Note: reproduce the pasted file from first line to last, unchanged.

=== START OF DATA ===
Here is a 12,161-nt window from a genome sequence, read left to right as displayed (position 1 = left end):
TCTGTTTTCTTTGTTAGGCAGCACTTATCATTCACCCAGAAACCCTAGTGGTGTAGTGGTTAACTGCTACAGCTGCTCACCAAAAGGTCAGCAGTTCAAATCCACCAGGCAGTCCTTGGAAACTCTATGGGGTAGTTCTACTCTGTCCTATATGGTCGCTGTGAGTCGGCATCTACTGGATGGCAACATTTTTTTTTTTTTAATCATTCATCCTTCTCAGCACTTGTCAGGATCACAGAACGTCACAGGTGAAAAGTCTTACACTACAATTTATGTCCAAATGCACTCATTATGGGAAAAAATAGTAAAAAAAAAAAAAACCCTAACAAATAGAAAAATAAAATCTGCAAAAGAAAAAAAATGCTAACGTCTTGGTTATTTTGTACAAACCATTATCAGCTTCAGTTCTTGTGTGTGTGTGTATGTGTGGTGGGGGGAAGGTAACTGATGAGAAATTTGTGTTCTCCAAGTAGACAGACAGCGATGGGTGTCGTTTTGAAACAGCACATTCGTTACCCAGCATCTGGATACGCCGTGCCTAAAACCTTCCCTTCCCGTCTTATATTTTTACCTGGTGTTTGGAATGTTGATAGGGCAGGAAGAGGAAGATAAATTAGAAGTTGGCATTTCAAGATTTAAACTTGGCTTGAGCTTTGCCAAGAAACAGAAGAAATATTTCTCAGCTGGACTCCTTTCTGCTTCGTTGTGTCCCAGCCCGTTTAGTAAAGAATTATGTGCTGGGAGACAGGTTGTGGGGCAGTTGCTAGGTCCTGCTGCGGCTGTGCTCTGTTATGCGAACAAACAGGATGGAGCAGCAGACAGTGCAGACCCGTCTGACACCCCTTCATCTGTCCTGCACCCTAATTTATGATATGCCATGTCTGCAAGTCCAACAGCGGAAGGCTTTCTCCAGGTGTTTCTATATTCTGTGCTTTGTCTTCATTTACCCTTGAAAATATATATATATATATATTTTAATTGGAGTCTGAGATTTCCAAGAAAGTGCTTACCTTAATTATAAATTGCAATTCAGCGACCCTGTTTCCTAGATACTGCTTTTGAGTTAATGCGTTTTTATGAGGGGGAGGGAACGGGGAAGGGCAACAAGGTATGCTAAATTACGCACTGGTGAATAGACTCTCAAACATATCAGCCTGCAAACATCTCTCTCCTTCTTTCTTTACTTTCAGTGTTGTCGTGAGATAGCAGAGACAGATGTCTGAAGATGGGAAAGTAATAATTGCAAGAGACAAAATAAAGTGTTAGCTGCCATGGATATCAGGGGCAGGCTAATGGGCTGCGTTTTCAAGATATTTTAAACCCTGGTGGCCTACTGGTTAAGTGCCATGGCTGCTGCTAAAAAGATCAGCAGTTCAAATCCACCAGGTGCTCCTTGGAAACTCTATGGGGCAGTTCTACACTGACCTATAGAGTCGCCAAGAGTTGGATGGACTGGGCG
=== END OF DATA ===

Here is a 12,161-nt window from a genome sequence, read left to right as displayed (position 1 = left end):
TCTGTTTTCTTTGTTAGGCAGCACTTATCATTCACCCAGAAACCCTAGTGGTGTAGTGGTTAACTGCTACAGCTGCTCACCAAAAGGTCAGCAGTTCAAATCCACCAGGCAGTCCTTGGAAACTCTATGGGGTAGTTCTACTCTGTCCTATATGGTCGCTGTGAGTCGGCATCTACTGGATGGCAACATTTTTTTTTTTTTAATCATTCATCCTTCTCAGCACTTGTCAGGATCACAGAACGTCACAGGTGAAAAGTCTTACACTACAATTTATGTCCAAATGCACTCATTATGGGAAAAAATAGTAAAAAAAAAAAAAACCCTAACAAATAGAAAAATAAAATCTGCAAAAGAAAAAAAATGCTAACGTCTTGGTTATTTTGTACAAACCATTATCAGCTTCAGTTCTTGTGTGTGTGTGTATGTGTGGTGGGGGGAAGGTAACTGATGAGAAATTTGTGTTCTCCAAGTAGACAGACAGCGATGGGTGTCGTTTTGAAACAGCACATTCGTTACCCAGCATCTGGATACGCCGTGCCTAAAACCTTCCCTTCCCGTCTTATATTTTTACCTGGTGTTTGGAATGTTGATAGGGCAGGAAGAGGAAGATAAATTAGAAGTTGGCATTTCAAGATTTAAACTTGGCTTGAGCTTTGCCAAGAAACAGAAGAAATATTTCTCAGCTGGACTCCTTTCTGCTTCGTTGTGTCCCAGCCCGTTTAGTAAAGAATTATGTGCTGGGAGACAGGTTGTGGGGCAGTTGCTAGGTCCTGCTGCGGCTGTGCTCTGTTATGCGAACAAACAGGATGGAGCAGCAGACAGTGCAGACCCGTCTGACACCCCTTCATCTGTCCTGCACCCTAATTTATGATATGCCATGTCTGCAAGTCCAACAGCGGAAGGCTTTCTCCAGGTGTTTCTATATTCTGTGCTTTGTCTTCATTTACCCTTGAAAATATATATATATATATATTTTAATTGGAGTCTGAGATTTCCAAGAAAGTGCTTACCTTAATTATAAATTGCAATTCAGCGACCCTGTTTCCTAGATACTGCTTTTGAGTTAATGCGTTTTTATGAGGGGGAGGGAACGGGGAAGGGCAACAAGGTATGCTAAATTACGCACTGGTGAATAGACTCTCAAACATATCAGCCTGCAAACATCTCTCTCCTTCTTTCTTTACTTTCAGTGTTGTCGTGAGATAGCAGAGACAGATGTCTGAAGATGGGAAAGTAATAATTGCAAGAGACAAAATAAAGTGTTAGCTGCCATGGATATCAGGGGCAGGCTAATGGGCTGCGTTTTCAAGATATTTTAAACCCTGGTGGCCTACTGGTTAAGTGCCATGGCTGCTGCTAAAAAGATCAGCAGTTCAAATCCACCAGGTGCTCCTTGGAAACTCTATGGGGCAGTTCTACACTGACCTATAGAGTCGCCAAGAGTTGGATGGACTGGGCG